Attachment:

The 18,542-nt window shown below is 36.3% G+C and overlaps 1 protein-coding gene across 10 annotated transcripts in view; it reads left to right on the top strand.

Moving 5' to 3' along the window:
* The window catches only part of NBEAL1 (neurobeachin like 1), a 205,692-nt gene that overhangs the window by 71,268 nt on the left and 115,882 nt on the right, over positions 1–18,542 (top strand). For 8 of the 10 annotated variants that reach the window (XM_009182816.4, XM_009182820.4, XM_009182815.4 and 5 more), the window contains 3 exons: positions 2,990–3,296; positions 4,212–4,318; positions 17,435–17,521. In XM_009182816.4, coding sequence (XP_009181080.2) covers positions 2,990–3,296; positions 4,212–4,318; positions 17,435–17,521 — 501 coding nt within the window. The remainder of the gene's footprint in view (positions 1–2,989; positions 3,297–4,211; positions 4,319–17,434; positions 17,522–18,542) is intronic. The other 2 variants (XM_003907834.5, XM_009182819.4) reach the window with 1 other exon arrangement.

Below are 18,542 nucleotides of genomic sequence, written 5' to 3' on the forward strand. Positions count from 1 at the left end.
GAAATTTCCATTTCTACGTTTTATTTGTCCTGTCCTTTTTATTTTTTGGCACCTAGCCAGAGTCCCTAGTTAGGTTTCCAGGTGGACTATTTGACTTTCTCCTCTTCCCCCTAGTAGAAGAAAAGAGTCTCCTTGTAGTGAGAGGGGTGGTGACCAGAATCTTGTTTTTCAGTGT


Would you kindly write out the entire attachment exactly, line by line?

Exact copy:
The 18,542-nt window shown below is 36.3% G+C and overlaps 1 protein-coding gene across 10 annotated transcripts in view; it reads left to right on the top strand.

Moving 5' to 3' along the window:
* The window catches only part of NBEAL1 (neurobeachin like 1), a 205,692-nt gene that overhangs the window by 71,268 nt on the left and 115,882 nt on the right, over positions 1–18,542 (top strand). For 8 of the 10 annotated variants that reach the window (XM_009182816.4, XM_009182820.4, XM_009182815.4 and 5 more), the window contains 3 exons: positions 2,990–3,296; positions 4,212–4,318; positions 17,435–17,521. In XM_009182816.4, coding sequence (XP_009181080.2) covers positions 2,990–3,296; positions 4,212–4,318; positions 17,435–17,521 — 501 coding nt within the window. The remainder of the gene's footprint in view (positions 1–2,989; positions 3,297–4,211; positions 4,319–17,434; positions 17,522–18,542) is intronic. The other 2 variants (XM_003907834.5, XM_009182819.4) reach the window with 1 other exon arrangement.

Below are 18,542 nucleotides of genomic sequence, written 5' to 3' on the forward strand. Positions count from 1 at the left end.
GAAATTTCCATTTCTACGTTTTATTTGTCCTGTCCTTTTTATTTTTTGGCACCTAGCCAGAGTCCCTAGTTAGGTTTCCAGGTGGACTATTTGACTTTCTCCTCTTCCCCCTAGTAGAAGAAAAGAGTCTCCTTGTAGTGAGAGGGGTGGTGACCAGAATCTTGTTTTTCAGTGT